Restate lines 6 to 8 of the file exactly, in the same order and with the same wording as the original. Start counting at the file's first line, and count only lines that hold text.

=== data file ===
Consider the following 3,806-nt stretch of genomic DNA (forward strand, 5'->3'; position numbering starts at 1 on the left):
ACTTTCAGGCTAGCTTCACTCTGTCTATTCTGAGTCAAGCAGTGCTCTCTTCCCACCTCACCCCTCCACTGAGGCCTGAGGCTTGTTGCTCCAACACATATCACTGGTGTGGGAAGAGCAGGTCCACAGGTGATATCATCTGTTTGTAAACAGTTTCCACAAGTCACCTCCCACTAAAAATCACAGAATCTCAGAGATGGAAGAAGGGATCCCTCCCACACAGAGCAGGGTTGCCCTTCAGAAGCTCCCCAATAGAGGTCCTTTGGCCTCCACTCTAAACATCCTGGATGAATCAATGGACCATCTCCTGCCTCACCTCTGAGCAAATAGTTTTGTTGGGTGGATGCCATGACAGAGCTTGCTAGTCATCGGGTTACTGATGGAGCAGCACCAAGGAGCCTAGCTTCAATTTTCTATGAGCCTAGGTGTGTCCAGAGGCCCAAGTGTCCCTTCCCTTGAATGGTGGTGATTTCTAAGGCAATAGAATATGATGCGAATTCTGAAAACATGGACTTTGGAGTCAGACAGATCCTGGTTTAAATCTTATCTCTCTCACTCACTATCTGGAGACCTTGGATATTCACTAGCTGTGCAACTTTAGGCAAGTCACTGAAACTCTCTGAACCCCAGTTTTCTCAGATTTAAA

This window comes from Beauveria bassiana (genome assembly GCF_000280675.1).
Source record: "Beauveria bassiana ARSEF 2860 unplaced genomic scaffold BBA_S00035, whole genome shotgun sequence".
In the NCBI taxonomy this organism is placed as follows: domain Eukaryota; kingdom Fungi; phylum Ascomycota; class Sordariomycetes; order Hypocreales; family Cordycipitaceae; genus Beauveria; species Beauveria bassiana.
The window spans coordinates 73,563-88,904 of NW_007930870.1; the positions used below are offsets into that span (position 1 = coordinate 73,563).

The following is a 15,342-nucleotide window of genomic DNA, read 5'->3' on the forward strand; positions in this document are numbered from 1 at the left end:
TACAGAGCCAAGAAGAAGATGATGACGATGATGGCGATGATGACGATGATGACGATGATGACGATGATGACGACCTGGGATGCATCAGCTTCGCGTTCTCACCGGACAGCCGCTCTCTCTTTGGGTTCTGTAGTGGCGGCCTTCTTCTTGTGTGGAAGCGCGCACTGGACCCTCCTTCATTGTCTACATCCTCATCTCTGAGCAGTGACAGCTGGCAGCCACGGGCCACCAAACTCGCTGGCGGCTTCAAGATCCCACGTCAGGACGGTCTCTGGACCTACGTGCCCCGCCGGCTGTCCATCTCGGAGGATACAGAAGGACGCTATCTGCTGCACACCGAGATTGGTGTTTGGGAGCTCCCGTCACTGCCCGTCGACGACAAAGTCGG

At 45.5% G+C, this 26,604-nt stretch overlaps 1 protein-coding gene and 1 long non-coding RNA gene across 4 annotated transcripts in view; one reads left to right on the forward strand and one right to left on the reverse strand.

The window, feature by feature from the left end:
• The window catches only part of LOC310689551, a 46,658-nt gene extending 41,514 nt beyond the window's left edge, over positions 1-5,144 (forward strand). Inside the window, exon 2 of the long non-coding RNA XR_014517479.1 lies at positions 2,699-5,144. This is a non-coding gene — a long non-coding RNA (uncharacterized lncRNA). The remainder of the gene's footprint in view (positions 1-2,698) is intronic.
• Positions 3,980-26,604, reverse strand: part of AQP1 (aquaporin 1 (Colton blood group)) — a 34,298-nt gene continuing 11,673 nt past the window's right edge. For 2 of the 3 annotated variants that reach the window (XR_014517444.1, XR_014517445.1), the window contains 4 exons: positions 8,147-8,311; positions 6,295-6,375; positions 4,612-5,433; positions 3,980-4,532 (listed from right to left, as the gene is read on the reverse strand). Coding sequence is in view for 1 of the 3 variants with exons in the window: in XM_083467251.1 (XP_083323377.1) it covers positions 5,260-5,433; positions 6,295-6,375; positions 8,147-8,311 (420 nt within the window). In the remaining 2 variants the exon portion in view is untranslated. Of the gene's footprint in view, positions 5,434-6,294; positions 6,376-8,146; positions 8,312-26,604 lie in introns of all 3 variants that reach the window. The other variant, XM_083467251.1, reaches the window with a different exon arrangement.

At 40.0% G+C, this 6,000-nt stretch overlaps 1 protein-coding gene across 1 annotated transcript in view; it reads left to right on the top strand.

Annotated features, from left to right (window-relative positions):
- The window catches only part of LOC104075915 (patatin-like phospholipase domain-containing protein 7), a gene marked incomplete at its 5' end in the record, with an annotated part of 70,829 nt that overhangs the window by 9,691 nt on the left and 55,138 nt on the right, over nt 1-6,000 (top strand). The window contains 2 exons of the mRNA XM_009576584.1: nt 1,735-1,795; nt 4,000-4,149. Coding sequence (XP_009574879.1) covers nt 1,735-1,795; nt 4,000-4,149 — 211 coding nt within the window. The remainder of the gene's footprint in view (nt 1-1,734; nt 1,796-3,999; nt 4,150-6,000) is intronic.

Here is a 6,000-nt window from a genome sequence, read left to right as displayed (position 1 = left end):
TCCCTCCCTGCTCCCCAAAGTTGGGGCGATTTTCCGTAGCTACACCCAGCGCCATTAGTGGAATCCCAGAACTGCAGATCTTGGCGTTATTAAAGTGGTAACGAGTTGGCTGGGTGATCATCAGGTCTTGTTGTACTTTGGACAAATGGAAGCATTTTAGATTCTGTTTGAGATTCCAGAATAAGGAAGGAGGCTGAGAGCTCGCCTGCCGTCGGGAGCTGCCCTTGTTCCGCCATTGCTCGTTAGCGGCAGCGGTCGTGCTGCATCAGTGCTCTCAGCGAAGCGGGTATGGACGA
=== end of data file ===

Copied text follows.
The window spans coordinates 73,563-88,904 of NW_007930870.1; the positions used below are offsets into that span (position 1 = coordinate 73,563).

The following is a 15,342-nucleotide window of genomic DNA, read 5'->3' on the forward strand; positions in this document are numbered from 1 at the left end:
TACAGAGCCAAGAAGAAGATGATGACGATGATGGCGATGATGACGATGATGACGATGATGACGATGATGACGACCTGGGATGCATCAGCTTCGCGTTCTCACCGGACAGCCGCTCTCTCTTTGGGTTCTGTAGTGGCGGCCTTCTTCTTGTGTGGAAGCGCGCACTGGACCCTCCTTCATTGTCTACATCCTCATCTCTGAGCAGTGACAGCTGGCAGCCACGGGCCACCAAACTCGCTGGCGGCTTCAAGATCCCACGTCAGGACGGTCTCTGGACCTACGTGCCCCGCCGGCTGTCCATCTCGGAGGATACAGAAGGACGCTATCTGCTGCACACCGAGATTGGTGTTTGGGAGCTCCCGTCACTGCCCGTCGACGACAAAGTCGG